Resistance thermometer Self-heating

Resistance thermometer Self-heating

A resistance thermometer is a passive resistance sensor; it requires a measuring current to produce a useful signal.

Because this measuring current heats the element wire above the true ambient temperature, errors will result unless the extra heat is dissipated.

Self-heating is most often expressed in mW/ºC, which is the power in mill watts (1000 I2 R) required to raise the thermometers internal temperature by 1ºC. The higher the mW/ºC figure, the lower the Self Heating.

As an example, assume a 5 mA measuring current is driven through 100 platinum RTD at 100ºC.

Self-heating is specified as 50 mW/ºC in water moving at 3 ft/sec. The amount of heat generated is:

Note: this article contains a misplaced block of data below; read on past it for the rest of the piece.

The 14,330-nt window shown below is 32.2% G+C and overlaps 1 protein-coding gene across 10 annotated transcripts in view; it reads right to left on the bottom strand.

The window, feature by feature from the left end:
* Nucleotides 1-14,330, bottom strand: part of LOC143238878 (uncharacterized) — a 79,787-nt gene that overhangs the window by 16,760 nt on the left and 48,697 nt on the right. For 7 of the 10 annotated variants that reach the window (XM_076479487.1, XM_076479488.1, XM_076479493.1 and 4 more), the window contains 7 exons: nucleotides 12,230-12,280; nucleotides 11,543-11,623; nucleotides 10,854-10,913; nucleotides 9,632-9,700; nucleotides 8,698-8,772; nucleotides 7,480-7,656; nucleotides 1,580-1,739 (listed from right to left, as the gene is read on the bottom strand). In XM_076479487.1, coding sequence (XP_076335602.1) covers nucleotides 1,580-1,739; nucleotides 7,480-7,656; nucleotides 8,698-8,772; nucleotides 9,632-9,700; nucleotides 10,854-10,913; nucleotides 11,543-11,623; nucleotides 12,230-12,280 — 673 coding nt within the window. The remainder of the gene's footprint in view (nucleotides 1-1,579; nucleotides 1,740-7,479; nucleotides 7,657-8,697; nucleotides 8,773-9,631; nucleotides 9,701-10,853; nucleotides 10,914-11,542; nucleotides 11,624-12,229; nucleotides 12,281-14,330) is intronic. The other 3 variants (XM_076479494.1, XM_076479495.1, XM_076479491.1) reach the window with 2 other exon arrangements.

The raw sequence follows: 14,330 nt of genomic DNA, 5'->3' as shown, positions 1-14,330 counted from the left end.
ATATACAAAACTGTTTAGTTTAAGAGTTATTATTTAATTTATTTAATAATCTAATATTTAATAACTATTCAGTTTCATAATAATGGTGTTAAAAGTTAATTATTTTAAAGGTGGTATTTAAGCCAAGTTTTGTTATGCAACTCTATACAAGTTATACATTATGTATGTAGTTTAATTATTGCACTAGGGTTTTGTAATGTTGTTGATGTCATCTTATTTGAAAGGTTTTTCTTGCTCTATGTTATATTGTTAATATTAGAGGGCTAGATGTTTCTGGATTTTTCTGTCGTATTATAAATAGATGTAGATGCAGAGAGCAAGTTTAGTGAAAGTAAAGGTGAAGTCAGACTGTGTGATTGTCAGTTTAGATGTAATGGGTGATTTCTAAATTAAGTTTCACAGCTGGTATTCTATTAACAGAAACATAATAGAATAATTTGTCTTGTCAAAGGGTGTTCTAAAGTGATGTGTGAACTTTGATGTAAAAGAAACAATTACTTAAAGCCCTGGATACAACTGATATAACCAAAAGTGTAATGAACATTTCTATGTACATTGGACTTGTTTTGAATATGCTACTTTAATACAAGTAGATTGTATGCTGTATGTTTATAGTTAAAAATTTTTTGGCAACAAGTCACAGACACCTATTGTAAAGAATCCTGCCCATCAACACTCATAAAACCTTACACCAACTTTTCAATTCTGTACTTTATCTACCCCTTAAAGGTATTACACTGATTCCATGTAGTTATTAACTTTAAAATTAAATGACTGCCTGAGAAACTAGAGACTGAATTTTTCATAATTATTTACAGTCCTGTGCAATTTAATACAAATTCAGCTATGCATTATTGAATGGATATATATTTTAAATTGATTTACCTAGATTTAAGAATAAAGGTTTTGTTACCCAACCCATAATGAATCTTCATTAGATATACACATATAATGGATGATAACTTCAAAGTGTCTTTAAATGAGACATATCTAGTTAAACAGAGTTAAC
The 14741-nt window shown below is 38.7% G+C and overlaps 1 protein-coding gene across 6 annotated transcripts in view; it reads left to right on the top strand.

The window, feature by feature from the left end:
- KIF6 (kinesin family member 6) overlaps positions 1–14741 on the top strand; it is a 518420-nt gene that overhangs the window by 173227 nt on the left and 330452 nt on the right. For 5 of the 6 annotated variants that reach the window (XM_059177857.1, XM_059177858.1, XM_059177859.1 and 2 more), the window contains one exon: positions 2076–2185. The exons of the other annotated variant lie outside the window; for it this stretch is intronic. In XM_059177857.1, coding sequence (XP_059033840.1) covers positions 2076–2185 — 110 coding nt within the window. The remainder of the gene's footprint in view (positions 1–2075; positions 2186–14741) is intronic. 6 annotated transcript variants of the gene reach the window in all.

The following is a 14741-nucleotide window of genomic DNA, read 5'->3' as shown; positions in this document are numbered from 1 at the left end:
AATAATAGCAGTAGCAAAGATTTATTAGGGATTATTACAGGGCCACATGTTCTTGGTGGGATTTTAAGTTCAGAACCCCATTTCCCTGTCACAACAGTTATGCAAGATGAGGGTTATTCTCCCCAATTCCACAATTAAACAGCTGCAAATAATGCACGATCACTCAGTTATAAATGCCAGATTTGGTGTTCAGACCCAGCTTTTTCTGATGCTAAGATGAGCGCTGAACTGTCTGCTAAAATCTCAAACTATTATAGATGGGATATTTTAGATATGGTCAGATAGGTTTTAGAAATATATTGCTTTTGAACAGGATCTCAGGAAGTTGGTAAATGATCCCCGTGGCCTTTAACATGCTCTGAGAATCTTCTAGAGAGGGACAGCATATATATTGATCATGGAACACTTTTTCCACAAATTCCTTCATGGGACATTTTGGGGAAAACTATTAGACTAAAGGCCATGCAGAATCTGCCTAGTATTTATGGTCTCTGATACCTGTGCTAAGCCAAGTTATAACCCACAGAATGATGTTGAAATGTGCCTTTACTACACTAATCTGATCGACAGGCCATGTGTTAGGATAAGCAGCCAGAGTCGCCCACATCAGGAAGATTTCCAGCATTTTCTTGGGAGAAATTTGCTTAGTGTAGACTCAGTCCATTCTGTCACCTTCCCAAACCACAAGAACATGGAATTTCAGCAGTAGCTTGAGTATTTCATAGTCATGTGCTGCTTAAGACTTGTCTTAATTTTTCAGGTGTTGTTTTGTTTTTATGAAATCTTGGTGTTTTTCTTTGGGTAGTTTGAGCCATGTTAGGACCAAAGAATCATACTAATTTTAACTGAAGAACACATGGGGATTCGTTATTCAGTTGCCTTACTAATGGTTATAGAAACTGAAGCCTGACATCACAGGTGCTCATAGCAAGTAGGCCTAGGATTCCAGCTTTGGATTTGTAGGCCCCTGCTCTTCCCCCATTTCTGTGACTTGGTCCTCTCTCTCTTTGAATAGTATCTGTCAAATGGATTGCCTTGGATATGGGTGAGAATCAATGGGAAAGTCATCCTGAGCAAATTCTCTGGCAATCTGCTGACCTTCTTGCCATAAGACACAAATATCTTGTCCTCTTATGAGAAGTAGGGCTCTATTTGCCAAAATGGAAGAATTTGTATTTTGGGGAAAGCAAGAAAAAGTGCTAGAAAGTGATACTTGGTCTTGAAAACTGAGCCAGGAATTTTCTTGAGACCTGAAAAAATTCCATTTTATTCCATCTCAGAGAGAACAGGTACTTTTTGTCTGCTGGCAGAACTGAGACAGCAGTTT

1000 mW x (0.005 A)2 x (138.5) = 3.5 mW

The self-heating error is:

(3.5 mW) / (50 mW/ºC) = 0.07ºC

The generated heat increases with higher sensor element resistance (when a constant current measurement device is used), or with increasing measuring current.

The resulting error is inversely proportional to the ability of the thermometer to shed extra heat; which in turn depends on thermometer materials, construction, and environment.

The worst self-heating occurs when a high resistance is packed into a small body. Thin film elements, with little surface area to dissipate heat, are an example.

Self-heating also depends on the medium in which the thermometer is immersed. Error in still air may be over 100 times greater than in moving water.

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